06 Jun Life Insurance for Life
If you knew when you were going to die, figuring out what to buy for your life insurance needs would be much easier! For myself, I didn’t get any life insurance until I bought the house I grew up in at age 35. I bought a 20 year level term policy for the amount of my home loan, because that was really my need at the time. If something happened to me, I didn’t want my family to have to deal with my monthly mortgage bill while they were figuring out what to do with our family home.
Fast forward 20 years and surprise! – I still have a mortgage on my house! I’ve re-financed twice now – once when I needed a new furnace and once again when I needed a new roof. Luckily my life policy had a guaranteed renewal option without any new medical tests required. My cost did triple for being 20 years older – but it was triple the rate set at my health when I was 35. (in other words – I was able to keep the policy and it is still affordable)
Not everyone is as fortunate. Every few weeks I have someone contacting me because a policy they took out years ago is now up and they are facing either much higher costs due to being older, or they may not even be able to get a policy. There can be many reasons such as poor health or simply being too old.
If only we knew when we were going to die! But we don’t know. We don’t know in our 20’s what we have ahead of us. We don’t know what debts we may take on or whether we’ll marry and have children that depend on us financially. We don’t know if we’ll develop a health condition that may prevent us from being able to buy life insurance later when we get a home – get married – have kids in our 30’s or 40’s. It’s not possible to foresee what would be the right type and amount of insurance – I wish it were so – but I think the best you can do is have something when you die and hope it’s enough.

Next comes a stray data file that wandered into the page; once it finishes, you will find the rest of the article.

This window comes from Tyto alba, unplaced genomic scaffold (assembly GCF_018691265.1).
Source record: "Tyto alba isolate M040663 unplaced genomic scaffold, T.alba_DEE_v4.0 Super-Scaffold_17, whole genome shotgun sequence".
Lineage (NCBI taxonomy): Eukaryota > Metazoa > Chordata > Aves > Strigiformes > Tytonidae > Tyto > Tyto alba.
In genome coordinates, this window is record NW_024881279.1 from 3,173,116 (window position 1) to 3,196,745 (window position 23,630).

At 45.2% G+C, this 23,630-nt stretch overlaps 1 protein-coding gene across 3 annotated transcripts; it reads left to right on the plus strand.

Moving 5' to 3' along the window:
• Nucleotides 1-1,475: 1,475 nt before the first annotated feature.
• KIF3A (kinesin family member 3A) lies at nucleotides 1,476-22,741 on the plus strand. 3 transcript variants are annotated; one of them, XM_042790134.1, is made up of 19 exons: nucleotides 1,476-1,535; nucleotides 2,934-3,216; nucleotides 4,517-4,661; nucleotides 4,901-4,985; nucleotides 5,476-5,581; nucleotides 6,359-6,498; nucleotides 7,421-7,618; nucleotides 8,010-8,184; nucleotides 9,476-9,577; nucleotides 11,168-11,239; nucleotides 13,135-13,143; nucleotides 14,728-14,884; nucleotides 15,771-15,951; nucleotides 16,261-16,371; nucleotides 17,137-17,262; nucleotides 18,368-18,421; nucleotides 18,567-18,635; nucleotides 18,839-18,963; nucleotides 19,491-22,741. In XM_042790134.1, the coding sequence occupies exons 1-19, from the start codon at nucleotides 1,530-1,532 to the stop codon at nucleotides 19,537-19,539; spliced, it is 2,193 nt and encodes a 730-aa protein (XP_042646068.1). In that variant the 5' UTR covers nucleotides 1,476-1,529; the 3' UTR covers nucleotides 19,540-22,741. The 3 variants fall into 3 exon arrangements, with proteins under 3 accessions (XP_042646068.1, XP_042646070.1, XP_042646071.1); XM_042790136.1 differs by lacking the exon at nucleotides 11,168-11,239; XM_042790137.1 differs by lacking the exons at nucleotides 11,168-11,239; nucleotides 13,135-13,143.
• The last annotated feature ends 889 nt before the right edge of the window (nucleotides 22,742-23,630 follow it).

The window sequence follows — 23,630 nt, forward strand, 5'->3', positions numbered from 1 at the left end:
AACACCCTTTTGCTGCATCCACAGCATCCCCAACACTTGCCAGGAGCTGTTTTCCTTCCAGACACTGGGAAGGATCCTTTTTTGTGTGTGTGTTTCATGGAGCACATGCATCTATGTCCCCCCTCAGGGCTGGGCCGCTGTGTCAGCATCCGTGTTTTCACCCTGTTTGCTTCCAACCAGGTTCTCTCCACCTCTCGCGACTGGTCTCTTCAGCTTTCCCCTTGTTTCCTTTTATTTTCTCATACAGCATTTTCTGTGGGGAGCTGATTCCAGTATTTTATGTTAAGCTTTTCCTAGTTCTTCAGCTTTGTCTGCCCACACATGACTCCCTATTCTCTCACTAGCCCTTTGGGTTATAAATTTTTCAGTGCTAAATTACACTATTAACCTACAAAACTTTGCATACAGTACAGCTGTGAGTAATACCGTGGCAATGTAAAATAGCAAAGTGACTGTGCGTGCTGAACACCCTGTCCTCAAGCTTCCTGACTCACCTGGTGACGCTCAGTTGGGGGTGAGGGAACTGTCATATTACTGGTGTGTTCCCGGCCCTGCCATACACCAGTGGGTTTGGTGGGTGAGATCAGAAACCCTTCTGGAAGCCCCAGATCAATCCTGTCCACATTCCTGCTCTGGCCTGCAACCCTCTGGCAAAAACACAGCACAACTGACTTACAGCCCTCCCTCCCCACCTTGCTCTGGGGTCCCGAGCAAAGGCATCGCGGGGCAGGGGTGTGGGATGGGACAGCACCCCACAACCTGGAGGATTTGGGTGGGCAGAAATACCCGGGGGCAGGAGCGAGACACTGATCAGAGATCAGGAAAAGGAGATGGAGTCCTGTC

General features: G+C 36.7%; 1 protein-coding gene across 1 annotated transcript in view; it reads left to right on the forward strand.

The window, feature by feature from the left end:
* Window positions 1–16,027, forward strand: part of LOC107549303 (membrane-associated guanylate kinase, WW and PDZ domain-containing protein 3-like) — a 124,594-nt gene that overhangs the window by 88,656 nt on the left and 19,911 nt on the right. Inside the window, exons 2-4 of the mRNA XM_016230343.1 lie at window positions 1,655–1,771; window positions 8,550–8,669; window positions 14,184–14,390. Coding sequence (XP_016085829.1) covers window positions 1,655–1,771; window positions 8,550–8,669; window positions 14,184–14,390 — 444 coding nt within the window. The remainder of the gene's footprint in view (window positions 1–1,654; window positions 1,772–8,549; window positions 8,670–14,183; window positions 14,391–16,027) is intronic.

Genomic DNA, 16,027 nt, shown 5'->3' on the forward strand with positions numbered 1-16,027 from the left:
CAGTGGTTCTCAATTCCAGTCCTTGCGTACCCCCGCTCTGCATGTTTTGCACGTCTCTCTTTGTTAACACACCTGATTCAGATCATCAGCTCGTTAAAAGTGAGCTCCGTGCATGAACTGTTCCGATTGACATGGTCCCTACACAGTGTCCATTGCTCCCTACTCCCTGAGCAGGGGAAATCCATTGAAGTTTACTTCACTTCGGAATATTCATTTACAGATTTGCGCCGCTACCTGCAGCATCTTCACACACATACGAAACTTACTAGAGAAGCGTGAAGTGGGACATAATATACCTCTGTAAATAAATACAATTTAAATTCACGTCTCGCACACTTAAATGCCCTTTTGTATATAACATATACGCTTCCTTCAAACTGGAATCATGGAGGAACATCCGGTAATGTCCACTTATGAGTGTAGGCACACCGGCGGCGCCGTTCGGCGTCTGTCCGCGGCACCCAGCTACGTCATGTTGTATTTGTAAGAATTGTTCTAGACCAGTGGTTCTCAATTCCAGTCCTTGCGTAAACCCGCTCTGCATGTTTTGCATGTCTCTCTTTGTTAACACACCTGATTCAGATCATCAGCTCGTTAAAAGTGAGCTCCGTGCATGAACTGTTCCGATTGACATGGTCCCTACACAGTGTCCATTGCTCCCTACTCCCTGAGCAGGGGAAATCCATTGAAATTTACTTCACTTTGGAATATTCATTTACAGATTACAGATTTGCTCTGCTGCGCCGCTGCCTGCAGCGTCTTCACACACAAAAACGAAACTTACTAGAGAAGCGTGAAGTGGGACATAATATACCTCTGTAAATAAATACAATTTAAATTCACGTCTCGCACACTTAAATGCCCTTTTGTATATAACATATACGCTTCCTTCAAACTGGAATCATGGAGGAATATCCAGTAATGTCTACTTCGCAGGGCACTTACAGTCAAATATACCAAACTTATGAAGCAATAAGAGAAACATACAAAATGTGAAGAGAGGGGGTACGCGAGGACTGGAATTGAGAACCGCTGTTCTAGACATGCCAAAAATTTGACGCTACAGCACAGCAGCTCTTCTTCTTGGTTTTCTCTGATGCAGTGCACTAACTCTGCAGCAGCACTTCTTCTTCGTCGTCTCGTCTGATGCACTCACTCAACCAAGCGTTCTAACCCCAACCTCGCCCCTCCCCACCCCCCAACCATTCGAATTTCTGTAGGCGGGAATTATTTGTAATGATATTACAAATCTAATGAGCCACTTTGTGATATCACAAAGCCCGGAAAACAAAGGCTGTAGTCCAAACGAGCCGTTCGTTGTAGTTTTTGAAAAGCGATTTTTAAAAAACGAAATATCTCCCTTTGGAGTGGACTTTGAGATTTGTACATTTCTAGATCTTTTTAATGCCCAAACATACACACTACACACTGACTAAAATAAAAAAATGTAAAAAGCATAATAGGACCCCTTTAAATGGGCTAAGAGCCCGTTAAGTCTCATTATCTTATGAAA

There is a product that might be a real decent choice given the uncertainty everyone faces when it comes to deciding on life insurance. It’s a term policy with a return of premium rider. Basically, it offers term rates with a refund at the end of the policy for what you paid if the death benefit isn’t collected. It is more expensive than a regular term policy where there is no cash value to it – you only get paid if you die and if you don’t die – they keep all the money.
The term policy with the return of premium rider isn’t too bad though if you buy it when you are young and healthy – when rates are lowest. It also has a provision where you can elect to have paid up life insurance at the end that will cover you for a smaller death benefit up to age 99. (this is instead of taking the refund for what you had paid) This is great when you retire and are faced with a limited income and still have a need for life insurance. This policy won’t cost you any more payments and can cover your funeral costs and possibly even some money to leave family or your favorite charities.
There is also an accelerated benefit rider that allows you to use part of your death benefit if you are terminally ill and need that money for perhaps hospice care or other end of life expenses.
I decided to write this quick blog post today to share just a couple thoughts about life insurance and how important it is to think about it before you are faced with limited choices. If you aren’t sure what to do – give me a call – I will be happy to talk you through the options we have available and give you rates for consideration. No pressure – and at the very least you’ll have some helpful information to plan for your future!
I did have a friend that was an insurance agent for a big Life Insurance company back when I was in my 20’s. He talked with me about some options and I really wish I had listened to him and taken out the policy he had recommended at the time. The life policy I eventually got when I bought my family home has worked out “ok” for me, but my plan is only a death benefit. It would have been nice to have been paying a lower rate for something that had some cash value later … to help supplement my 401K savings. Sort of a “forced” savings plan via life insurance. It’s not that it should replace other retirement planning, but it is an option everyone should at the very least consider. A permanent life insurance plan. (my 2 cents – for what it’s worth.
-Jenny Brower, Harbor/Brenn Insurance Agencies